We have in the country a timber reserve or growing stock of 1001 million m³ according to the National Forest Inventory 2016. The reserve was 529 million m³ in 1981. The national forest added net 472 million m³ of wood over the 35-year period. The wood volume grew at an average annual increment of 13.50 million m³ or 2.55 percent of the total growing stock. In financial term, the net annual increment can be described as the annual interest rate on the principal sum, the growing stock.

As a simple rule, the annual felling must not exceed the net annual increment for the long-term sustainability of forest. In 2016, we removed only 0.39 million m³ of wood from forest which is 2.89 percent of net annual increment or 0.04 percent of the total growing stock, reflecting our phobia to forest harvesting. This still yielded revenue of Nu 4 billion (USD59 million) or 2.68 percent of the GDP.

The national goal is to be economically self-reliant by 2020. The target year is just two and half years away, and by all indications it looks we are a decade away from achieving the goal. We are still an aid-dependent country with donor grants and loans financing over 40 percent of the annual government budget. Further, we face large current account deficits, high public debt, underdeveloped private sector, rural-urban migration, high youth unemployment rate, stagnant government pay and human capital flight.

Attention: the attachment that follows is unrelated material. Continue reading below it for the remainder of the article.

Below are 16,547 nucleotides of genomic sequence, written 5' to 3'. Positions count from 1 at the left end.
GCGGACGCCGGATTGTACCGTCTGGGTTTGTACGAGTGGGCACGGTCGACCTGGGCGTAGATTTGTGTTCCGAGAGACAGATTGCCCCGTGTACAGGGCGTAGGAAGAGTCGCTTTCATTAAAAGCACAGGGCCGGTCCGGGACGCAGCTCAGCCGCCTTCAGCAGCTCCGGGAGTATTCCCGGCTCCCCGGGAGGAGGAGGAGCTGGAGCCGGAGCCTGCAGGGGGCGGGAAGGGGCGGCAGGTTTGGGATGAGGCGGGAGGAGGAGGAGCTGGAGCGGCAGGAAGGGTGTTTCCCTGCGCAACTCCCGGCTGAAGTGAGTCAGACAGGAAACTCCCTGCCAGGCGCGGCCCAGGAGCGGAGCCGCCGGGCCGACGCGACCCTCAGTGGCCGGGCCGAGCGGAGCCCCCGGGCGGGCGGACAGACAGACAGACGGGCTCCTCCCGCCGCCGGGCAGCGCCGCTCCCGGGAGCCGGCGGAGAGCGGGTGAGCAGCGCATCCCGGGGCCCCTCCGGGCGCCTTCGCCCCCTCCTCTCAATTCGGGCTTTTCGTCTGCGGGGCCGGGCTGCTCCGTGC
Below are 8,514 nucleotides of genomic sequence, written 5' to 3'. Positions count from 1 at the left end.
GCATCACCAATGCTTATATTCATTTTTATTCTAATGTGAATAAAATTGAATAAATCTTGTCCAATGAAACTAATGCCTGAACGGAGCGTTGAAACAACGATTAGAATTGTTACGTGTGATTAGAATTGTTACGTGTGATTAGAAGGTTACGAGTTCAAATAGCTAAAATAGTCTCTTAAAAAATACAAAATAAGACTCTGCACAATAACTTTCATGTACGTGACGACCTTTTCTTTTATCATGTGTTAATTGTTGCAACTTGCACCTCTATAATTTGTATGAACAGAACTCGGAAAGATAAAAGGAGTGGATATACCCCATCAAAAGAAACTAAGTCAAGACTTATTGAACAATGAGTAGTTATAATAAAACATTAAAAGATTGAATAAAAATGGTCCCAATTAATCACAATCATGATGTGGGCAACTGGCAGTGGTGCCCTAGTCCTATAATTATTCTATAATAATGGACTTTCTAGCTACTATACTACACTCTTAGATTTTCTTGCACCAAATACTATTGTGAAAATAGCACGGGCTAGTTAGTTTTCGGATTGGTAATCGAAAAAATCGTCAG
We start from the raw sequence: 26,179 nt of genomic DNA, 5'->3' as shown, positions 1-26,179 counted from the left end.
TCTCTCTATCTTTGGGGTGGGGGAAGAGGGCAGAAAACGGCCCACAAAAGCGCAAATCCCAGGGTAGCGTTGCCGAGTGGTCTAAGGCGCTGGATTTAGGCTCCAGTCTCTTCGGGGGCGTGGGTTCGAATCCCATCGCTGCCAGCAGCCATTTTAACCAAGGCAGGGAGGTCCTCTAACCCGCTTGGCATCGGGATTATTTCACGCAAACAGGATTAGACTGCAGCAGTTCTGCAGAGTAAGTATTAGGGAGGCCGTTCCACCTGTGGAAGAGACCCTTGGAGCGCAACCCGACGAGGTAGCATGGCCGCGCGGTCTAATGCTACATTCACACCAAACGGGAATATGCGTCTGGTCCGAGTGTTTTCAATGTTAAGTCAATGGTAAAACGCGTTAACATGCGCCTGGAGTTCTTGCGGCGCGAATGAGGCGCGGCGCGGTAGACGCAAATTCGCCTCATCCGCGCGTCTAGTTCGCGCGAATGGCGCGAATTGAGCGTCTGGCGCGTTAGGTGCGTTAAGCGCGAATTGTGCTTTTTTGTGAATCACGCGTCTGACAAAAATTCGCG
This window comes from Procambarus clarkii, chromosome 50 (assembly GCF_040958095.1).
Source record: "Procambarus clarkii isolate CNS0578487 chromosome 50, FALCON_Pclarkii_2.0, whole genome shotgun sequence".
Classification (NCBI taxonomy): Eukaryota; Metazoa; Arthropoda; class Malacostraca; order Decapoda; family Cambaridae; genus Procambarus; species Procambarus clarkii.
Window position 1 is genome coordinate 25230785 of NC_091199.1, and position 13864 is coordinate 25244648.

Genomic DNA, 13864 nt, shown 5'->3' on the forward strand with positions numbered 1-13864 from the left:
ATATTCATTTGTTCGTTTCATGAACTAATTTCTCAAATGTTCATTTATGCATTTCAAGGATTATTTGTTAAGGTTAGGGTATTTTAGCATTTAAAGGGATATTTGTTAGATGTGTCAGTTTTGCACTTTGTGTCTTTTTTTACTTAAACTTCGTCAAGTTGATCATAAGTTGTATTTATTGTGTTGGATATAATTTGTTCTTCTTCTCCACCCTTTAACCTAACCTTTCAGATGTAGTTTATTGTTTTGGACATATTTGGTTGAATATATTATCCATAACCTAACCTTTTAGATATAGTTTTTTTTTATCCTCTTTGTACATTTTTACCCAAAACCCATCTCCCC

We exported wood products worth Nu 0.35 billion in 2015 but imported over six times more wood worth Nu 2.60 billion. This for a country sitting atop a huge timber reserve is an indefensible act, almost bordering on criminal when viewed against the background of the many economic woes we face as a country and people.

Environmental conservation strategy centred around the simple forest protection narrative and lack of information on the current availability and the potential for future availability of timber resource have stopped and are stopping us from optimizing the sustainable use of forest in the country. For instance, a perfectly sustainable annual increase of wood harvest from 0.39 million m³ to 1 million m³ can generate revenue of Nu 10 billion (USD149 million). 


Two million m³ = Nu 20 billion (USD298 million)

Three million m³ = Nu 30 billion (USD447 million)

Four million m³ = Nu 40 billion (USD596 million)

Five million m³ = Nu 50 billion (USD745 million)

Five million m³ of wood extraction amounts to 0.5 percent of the total growing stock or 37 percent of net allowable increment, way below the sustainable harvest level. 

The hydropower revenue was Nu 20 billion (USD296 million) in 2016 which was 13.48 percent of GDP.

Technically speaking, forestry has tremendous potential to be the bigger growth driver than hydropower.

Last but not the least, sustainable use of forest is good for our natural environment. An increase in growing stock is an indication of a maturing forest and/or more areas coming under forest cover. An expanding and overstocked forest is a serious threat to biodiversity conservation and wildlife habitats, a cause for mega-fires, and is known to dramatically change hydrology (e.g. decrease groundwater recharge and stream flow). Further, economic impact of revenue from forestry is often felt most at the local level and is a great employment generator, thus inherently inclusive and green economy.

Contributed by Dr. Phuntsho Namgyel

Forest Analyst,  Thimphu